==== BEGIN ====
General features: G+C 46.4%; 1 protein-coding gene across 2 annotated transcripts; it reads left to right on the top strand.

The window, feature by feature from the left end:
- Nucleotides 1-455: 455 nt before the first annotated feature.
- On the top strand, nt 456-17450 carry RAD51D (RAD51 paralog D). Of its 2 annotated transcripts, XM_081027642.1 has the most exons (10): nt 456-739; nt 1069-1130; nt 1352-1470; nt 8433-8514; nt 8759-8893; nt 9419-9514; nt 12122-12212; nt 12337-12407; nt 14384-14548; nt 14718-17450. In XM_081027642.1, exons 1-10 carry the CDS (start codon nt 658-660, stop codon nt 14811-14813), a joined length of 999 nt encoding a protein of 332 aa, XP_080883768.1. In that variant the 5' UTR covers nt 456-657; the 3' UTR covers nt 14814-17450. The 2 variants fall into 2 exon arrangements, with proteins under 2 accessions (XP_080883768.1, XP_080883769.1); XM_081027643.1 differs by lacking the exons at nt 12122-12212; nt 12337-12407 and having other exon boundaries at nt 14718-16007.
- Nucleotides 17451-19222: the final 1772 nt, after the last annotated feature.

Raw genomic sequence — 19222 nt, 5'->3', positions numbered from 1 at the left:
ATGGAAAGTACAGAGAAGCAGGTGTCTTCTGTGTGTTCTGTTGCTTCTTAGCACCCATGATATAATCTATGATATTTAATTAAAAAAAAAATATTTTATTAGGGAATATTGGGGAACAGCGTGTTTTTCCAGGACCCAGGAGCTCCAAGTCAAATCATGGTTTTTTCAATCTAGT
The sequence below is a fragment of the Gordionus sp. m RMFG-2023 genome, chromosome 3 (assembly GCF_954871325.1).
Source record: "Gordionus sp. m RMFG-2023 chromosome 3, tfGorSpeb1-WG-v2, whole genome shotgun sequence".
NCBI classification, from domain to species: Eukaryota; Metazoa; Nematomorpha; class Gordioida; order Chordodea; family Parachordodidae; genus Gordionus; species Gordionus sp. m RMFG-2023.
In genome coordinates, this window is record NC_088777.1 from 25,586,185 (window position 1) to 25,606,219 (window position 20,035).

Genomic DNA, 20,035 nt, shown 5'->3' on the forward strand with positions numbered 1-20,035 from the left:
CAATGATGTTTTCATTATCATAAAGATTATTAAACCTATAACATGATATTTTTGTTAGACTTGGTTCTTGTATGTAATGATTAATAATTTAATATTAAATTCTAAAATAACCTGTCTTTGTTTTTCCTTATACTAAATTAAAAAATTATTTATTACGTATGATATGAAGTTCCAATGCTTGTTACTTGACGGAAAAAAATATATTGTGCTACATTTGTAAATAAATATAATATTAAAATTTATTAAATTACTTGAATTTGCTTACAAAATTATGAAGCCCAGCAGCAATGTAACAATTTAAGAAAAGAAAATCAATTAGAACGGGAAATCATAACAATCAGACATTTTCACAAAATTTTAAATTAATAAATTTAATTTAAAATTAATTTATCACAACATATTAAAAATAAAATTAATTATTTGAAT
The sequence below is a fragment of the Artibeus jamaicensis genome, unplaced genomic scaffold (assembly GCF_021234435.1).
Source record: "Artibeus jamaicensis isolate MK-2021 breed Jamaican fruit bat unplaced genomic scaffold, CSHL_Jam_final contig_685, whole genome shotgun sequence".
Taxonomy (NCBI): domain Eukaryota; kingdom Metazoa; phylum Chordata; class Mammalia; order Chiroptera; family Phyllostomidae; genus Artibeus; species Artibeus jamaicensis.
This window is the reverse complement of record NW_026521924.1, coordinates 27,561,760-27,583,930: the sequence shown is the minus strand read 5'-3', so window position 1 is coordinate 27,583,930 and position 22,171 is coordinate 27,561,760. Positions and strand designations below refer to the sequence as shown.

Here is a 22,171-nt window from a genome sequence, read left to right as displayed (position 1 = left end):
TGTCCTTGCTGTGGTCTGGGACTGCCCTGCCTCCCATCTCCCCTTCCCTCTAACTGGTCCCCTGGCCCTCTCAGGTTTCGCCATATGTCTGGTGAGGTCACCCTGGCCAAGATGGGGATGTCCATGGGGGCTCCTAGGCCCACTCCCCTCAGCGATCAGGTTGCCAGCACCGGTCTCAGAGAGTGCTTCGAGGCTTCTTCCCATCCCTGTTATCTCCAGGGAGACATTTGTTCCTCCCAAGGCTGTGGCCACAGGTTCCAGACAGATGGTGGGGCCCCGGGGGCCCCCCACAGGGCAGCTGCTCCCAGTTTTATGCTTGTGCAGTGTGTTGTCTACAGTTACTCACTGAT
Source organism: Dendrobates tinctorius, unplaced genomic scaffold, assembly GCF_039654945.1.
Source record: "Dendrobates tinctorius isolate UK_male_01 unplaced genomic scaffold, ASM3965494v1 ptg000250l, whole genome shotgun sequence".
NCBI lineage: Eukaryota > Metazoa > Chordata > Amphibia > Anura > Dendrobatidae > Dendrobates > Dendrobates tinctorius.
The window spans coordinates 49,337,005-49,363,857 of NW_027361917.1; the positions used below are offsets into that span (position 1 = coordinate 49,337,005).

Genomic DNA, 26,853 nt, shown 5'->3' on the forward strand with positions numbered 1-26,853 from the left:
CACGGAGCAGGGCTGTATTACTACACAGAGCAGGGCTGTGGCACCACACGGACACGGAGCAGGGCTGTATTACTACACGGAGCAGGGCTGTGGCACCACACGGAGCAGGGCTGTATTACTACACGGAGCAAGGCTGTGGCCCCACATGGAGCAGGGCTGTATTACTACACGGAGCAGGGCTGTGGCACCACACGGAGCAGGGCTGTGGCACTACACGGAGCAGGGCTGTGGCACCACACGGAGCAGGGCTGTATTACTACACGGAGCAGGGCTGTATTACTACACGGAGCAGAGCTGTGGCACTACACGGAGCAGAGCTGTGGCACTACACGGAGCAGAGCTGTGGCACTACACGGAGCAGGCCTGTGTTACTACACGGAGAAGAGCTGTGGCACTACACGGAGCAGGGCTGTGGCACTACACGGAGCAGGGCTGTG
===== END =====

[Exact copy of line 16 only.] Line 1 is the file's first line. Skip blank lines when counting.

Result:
Taxonomy (NCBI): domain Eukaryota; kingdom Metazoa; phylum Chordata; class Mammalia; order Chiroptera; family Phyllostomidae; genus Artibeus; species Artibeus jamaicensis.